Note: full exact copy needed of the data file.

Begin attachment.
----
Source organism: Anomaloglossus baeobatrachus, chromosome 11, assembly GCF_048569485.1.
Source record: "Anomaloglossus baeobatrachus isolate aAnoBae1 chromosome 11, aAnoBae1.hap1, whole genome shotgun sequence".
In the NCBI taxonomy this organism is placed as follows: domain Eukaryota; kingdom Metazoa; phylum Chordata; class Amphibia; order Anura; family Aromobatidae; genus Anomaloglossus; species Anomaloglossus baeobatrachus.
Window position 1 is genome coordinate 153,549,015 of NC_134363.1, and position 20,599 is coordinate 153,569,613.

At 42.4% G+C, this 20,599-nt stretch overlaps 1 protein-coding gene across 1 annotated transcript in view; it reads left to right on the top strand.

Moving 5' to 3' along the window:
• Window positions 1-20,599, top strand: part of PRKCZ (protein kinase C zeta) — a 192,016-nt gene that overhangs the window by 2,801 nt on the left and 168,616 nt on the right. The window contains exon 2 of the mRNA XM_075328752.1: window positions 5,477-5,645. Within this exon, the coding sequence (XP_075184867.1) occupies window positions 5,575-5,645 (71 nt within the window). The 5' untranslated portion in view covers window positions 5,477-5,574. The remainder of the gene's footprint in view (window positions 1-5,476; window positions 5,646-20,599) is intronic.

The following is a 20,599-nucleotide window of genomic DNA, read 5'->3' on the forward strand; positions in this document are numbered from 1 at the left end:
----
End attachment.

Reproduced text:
Source organism: Anomaloglossus baeobatrachus, chromosome 11, assembly GCF_048569485.1.
Source record: "Anomaloglossus baeobatrachus isolate aAnoBae1 chromosome 11, aAnoBae1.hap1, whole genome shotgun sequence".
In the NCBI taxonomy this organism is placed as follows: domain Eukaryota; kingdom Metazoa; phylum Chordata; class Amphibia; order Anura; family Aromobatidae; genus Anomaloglossus; species Anomaloglossus baeobatrachus.
Window position 1 is genome coordinate 153,549,015 of NC_134363.1, and position 20,599 is coordinate 153,569,613.

At 42.4% G+C, this 20,599-nt stretch overlaps 1 protein-coding gene across 1 annotated transcript in view; it reads left to right on the top strand.

Moving 5' to 3' along the window:
• Window positions 1-20,599, top strand: part of PRKCZ (protein kinase C zeta) — a 192,016-nt gene that overhangs the window by 2,801 nt on the left and 168,616 nt on the right. The window contains exon 2 of the mRNA XM_075328752.1: window positions 5,477-5,645. Within this exon, the coding sequence (XP_075184867.1) occupies window positions 5,575-5,645 (71 nt within the window). The 5' untranslated portion in view covers window positions 5,477-5,574. The remainder of the gene's footprint in view (window positions 1-5,476; window positions 5,646-20,599) is intronic.

The following is a 20,599-nucleotide window of genomic DNA, read 5'->3' on the forward strand; positions in this document are numbered from 1 at the left end: